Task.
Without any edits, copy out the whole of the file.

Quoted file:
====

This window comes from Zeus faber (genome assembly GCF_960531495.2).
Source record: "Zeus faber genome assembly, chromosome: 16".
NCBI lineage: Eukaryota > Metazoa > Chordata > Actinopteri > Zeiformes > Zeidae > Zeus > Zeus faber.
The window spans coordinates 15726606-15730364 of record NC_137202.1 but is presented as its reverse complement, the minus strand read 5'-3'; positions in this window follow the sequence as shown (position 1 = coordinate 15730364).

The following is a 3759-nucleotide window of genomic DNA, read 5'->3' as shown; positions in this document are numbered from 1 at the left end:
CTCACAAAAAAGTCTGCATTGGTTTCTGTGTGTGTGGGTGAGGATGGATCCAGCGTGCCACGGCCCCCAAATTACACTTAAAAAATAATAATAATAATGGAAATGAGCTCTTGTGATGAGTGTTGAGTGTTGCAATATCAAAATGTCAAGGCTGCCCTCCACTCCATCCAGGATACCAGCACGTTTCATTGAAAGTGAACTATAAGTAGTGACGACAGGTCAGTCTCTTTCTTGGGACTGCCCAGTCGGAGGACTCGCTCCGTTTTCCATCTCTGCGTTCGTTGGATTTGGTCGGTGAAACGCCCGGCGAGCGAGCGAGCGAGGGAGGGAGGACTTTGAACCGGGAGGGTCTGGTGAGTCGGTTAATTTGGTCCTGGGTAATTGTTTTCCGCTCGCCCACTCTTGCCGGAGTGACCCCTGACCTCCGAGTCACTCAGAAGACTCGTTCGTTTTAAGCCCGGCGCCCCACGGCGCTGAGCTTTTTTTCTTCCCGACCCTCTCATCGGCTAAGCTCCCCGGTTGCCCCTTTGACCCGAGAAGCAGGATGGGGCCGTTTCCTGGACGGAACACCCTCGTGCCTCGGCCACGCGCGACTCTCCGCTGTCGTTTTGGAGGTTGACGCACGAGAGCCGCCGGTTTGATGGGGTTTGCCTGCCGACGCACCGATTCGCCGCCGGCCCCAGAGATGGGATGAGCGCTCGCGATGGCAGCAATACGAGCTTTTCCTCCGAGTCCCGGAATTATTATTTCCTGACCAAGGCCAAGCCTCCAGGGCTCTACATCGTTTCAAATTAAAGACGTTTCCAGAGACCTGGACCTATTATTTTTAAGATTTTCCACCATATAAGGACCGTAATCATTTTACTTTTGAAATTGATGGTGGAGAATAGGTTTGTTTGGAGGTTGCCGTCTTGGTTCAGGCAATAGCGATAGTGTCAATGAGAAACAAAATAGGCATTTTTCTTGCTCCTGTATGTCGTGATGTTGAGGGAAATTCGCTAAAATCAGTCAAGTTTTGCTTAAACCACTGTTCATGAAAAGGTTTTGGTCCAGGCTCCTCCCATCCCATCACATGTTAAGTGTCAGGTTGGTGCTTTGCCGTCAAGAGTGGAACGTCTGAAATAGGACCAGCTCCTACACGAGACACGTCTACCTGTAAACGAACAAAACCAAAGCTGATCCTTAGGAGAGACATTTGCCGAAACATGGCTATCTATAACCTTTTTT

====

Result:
This window comes from Zeus faber (genome assembly GCF_960531495.2).
Source record: "Zeus faber genome assembly, chromosome: 16".
NCBI lineage: Eukaryota > Metazoa > Chordata > Actinopteri > Zeiformes > Zeidae > Zeus > Zeus faber.
The window spans coordinates 15726606-15730364 of record NC_137202.1 but is presented as its reverse complement, the minus strand read 5'-3'; positions in this window follow the sequence as shown (position 1 = coordinate 15730364).

The following is a 3759-nucleotide window of genomic DNA, read 5'->3' as shown; positions in this document are numbered from 1 at the left end:
CTCACAAAAAAGTCTGCATTGGTTTCTGTGTGTGTGGGTGAGGATGGATCCAGCGTGCCACGGCCCCCAAATTACACTTAAAAAATAATAATAATAATGGAAATGAGCTCTTGTGATGAGTGTTGAGTGTTGCAATATCAAAATGTCAAGGCTGCCCTCCACTCCATCCAGGATACCAGCACGTTTCATTGAAAGTGAACTATAAGTAGTGACGACAGGTCAGTCTCTTTCTTGGGACTGCCCAGTCGGAGGACTCGCTCCGTTTTCCATCTCTGCGTTCGTTGGATTTGGTCGGTGAAACGCCCGGCGAGCGAGCGAGCGAGGGAGGGAGGACTTTGAACCGGGAGGGTCTGGTGAGTCGGTTAATTTGGTCCTGGGTAATTGTTTTCCGCTCGCCCACTCTTGCCGGAGTGACCCCTGACCTCCGAGTCACTCAGAAGACTCGTTCGTTTTAAGCCCGGCGCCCCACGGCGCTGAGCTTTTTTTCTTCCCGACCCTCTCATCGGCTAAGCTCCCCGGTTGCCCCTTTGACCCGAGAAGCAGGATGGGGCCGTTTCCTGGACGGAACACCCTCGTGCCTCGGCCACGCGCGACTCTCCGCTGTCGTTTTGGAGGTTGACGCACGAGAGCCGCCGGTTTGATGGGGTTTGCCTGCCGACGCACCGATTCGCCGCCGGCCCCAGAGATGGGATGAGCGCTCGCGATGGCAGCAATACGAGCTTTTCCTCCGAGTCCCGGAATTATTATTTCCTGACCAAGGCCAAGCCTCCAGGGCTCTACATCGTTTCAAATTAAAGACGTTTCCAGAGACCTGGACCTATTATTTTTAAGATTTTCCACCATATAAGGACCGTAATCATTTTACTTTTGAAATTGATGGTGGAGAATAGGTTTGTTTGGAGGTTGCCGTCTTGGTTCAGGCAATAGCGATAGTGTCAATGAGAAACAAAATAGGCATTTTTCTTGCTCCTGTATGTCGTGATGTTGAGGGAAATTCGCTAAAATCAGTCAAGTTTTGCTTAAACCACTGTTCATGAAAAGGTTTTGGTCCAGGCTCCTCCCATCCCATCACATGTTAAGTGTCAGGTTGGTGCTTTGCCGTCAAGAGTGGAACGTCTGAAATAGGACCAGCTCCTACACGAGACACGTCTACCTGTAAACGAACAAAACCAAAGCTGATCCTTAGGAGAGACATTTGCCGAAACATGGCTATCTATAACCTTTTTT